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Avoid The Buy Now Pay Later Debt Trap

Buy now pay¬†later providers offer the ability to buy products or services now while paying for it with intertest free instalments over a period of usually four to six weeks. While they don’t charge interest to the buyer, they can have hefty penalty fees if a payment is missed. The providers charge the seller a fee for this payment arrangement.

Some people are calling the buy now pay later a debt trap, and mortgage advisers are seeing many finance applications for borrowers with numerous of these payments from a range of the providers.

It’s always tempting to buy now and be able to take the items home or use the services with multiple or big purchases, but when the repayments start to hit you may curse the choices that you made. For some it may be a struggle to make ends meet.

As reported by MBIE New Zealand now has seven buy now pay later operators – Afterpay, Humm, Zip, Laybuy, Genoapay (Latitude), Openpay and, most recently, Klarna – with the average amount per transaction $210.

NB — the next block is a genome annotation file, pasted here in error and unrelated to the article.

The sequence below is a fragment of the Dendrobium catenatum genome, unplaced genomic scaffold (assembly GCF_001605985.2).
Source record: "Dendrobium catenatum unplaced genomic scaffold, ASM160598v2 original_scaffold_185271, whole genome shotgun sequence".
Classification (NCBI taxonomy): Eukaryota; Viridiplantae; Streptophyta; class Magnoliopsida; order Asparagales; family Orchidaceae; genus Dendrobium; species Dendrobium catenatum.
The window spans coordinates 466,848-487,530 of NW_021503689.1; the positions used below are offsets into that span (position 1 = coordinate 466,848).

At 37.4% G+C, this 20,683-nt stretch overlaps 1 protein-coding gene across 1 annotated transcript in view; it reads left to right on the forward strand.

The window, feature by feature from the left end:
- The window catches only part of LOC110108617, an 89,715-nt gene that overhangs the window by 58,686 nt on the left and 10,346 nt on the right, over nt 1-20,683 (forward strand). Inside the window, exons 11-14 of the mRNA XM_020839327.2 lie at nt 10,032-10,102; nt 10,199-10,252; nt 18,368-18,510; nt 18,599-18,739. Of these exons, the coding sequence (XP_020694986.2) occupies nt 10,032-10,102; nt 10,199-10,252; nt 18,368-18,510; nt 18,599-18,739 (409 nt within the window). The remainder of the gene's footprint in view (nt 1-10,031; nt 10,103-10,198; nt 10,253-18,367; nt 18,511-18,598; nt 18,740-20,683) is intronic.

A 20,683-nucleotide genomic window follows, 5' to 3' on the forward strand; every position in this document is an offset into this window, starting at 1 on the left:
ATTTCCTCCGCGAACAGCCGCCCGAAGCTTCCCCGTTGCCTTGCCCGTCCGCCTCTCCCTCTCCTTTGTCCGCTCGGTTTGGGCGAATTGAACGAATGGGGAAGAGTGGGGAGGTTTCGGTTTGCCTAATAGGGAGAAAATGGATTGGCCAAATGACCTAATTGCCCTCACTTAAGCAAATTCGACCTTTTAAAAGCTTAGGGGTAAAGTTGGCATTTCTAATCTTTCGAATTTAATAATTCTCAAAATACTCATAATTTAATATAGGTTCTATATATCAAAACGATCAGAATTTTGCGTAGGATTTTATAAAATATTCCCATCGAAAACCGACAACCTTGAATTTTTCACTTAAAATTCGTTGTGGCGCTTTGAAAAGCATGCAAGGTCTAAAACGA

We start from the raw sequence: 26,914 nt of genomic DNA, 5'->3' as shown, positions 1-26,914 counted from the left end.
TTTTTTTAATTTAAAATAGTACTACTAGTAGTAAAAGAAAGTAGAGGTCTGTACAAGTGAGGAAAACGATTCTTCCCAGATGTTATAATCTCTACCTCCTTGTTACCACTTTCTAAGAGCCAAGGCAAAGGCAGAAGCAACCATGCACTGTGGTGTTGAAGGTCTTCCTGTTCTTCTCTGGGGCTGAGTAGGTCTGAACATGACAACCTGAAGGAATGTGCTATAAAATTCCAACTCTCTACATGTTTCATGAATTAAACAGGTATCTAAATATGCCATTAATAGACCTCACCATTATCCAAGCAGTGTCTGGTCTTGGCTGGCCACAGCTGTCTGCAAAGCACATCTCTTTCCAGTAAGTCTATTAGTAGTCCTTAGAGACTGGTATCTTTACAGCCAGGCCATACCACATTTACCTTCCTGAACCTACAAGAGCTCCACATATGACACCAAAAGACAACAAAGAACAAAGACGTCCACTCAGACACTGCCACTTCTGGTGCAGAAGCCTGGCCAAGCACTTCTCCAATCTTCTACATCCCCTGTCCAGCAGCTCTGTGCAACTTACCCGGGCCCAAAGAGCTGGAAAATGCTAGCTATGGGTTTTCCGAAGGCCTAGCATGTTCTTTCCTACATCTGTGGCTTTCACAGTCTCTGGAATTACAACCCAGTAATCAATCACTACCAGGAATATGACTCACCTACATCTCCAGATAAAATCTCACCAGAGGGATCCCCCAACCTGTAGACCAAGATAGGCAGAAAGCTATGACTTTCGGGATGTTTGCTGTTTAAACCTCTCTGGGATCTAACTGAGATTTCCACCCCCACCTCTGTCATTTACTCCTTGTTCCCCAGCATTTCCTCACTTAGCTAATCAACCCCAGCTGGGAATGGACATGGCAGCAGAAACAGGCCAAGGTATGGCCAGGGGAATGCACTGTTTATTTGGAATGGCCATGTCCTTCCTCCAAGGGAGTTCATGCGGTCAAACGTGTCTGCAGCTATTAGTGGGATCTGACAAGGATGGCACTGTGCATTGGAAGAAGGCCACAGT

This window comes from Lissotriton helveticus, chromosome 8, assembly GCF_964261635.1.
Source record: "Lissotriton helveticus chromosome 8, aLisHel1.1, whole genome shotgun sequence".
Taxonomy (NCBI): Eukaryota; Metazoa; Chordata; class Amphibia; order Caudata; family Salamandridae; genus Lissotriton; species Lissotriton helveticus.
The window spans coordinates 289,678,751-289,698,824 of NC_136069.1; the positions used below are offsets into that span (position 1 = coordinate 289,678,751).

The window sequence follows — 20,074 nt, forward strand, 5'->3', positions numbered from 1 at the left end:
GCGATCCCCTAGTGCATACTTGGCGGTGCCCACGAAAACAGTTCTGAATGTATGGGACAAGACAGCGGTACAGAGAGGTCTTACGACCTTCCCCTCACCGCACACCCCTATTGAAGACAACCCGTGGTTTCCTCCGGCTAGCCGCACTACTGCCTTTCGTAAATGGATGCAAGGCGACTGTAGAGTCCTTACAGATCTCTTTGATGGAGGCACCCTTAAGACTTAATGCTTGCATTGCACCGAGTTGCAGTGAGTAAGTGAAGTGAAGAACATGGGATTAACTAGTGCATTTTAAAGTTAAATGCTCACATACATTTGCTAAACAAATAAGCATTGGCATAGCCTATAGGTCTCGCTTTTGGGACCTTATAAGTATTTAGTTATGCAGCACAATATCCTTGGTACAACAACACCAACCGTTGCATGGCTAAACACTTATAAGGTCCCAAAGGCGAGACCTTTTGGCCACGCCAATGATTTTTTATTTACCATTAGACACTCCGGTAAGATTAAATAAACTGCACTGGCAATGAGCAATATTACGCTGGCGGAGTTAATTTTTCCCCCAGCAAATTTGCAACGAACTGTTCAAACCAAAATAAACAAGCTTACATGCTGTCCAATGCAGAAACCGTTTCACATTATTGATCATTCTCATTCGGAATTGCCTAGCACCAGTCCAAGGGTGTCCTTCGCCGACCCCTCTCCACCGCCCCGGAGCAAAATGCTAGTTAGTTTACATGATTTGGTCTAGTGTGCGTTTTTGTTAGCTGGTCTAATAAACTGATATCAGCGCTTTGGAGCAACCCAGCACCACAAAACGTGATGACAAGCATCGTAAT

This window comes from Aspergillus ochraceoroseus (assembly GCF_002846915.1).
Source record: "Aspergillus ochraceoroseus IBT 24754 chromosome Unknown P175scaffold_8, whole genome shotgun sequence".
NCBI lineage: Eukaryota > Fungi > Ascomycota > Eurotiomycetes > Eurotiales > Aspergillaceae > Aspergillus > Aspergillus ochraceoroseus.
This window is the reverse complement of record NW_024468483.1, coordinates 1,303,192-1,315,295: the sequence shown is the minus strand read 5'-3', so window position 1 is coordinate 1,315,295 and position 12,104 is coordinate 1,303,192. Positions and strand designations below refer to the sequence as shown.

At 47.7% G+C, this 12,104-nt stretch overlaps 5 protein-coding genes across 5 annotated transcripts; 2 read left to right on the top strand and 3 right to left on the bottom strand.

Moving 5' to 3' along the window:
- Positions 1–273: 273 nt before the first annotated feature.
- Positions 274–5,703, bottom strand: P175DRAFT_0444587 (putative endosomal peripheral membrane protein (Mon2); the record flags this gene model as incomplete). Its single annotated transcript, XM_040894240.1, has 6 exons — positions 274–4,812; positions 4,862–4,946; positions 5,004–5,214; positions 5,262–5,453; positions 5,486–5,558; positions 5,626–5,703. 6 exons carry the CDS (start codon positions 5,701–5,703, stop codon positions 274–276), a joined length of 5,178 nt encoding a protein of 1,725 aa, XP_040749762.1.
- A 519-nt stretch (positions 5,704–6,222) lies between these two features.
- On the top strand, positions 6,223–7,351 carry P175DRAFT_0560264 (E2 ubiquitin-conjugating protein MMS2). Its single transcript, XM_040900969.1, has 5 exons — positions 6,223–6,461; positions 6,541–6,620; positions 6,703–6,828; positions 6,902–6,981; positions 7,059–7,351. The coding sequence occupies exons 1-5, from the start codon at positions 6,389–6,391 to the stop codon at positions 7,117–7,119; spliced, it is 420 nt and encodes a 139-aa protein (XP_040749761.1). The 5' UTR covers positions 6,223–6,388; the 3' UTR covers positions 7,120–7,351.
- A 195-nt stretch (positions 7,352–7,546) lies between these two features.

Benefits Of Buy Now Pay Later

Avoid The Buy Now Pay Later Debt Trap

There are some benefits of the buy now pay later concept, when used for the right reasons, when the purchase is a considered one and when the payments can be managed properly.

Buy now pay later can be an effective and low-cost way to spread the cost of purchases without paying interest.

For businesses being able to offer buy now pay later to customers can help generate additional sales.

Avoid The “Trap”

Like the overuse of credit cards there are many Kiwi’s that will get themselves into trouble as they have never learned to control their spending, or may buy now and have issues before the full payment has been made.

Unfortunately this is a very easy way to get credit, and because of that it’s often the people that really cannot afford the debt that end up with too much of it.

First Home Buyers Beware!

If you are considering buying your first home then you should try avoiding offers where you can buy now pay later. Plus avoid any debt where possible.

When a lender reviews your mortgage application they will be looking at all financial commitments and also your account conduct. This has become more important over recent months as the banks and lenders are implementing the new CCCFA rules.

The best advice is to avoid taking on any debt if you are looking at applying for a home loan any time soon. The lenders will be reviewing 3-months bank statements and you want those to look as good as possible.